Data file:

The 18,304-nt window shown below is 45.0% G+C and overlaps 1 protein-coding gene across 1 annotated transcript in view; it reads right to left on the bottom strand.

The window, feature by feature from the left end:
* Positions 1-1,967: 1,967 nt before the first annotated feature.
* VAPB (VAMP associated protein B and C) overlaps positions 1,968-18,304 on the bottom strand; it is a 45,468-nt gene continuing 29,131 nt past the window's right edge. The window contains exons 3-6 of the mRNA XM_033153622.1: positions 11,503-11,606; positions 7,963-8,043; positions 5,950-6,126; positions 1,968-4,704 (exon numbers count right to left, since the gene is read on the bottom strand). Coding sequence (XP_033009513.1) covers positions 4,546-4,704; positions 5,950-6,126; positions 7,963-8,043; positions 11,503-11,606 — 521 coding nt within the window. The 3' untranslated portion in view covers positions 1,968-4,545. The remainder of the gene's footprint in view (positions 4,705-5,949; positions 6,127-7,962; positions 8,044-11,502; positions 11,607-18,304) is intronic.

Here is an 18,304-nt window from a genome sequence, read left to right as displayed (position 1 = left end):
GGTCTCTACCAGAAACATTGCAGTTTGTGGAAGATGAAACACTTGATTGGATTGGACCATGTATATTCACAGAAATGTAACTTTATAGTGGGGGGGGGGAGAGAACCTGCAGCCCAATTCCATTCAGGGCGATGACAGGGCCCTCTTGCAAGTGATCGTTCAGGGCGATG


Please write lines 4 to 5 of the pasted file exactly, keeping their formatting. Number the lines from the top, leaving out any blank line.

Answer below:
* VAPB (VAMP associated protein B and C) overlaps positions 1,968-18,304 on the bottom strand; it is a 45,468-nt gene continuing 29,131 nt past the window's right edge. The window contains exons 3-6 of the mRNA XM_033153622.1: positions 11,503-11,606; positions 7,963-8,043; positions 5,950-6,126; positions 1,968-4,704 (exon numbers count right to left, since the gene is read on the bottom strand). Coding sequence (XP_033009513.1) covers positions 4,546-4,704; positions 5,950-6,126; positions 7,963-8,043; positions 11,503-11,606 — 521 coding nt within the window. The 3' untranslated portion in view covers positions 1,968-4,545. The remainder of the gene's footprint in view (positions 4,705-5,949; positions 6,127-7,962; positions 8,044-11,502; positions 11,607-18,304) is intronic.

Here is an 18,304-nt window from a genome sequence, read left to right as displayed (position 1 = left end):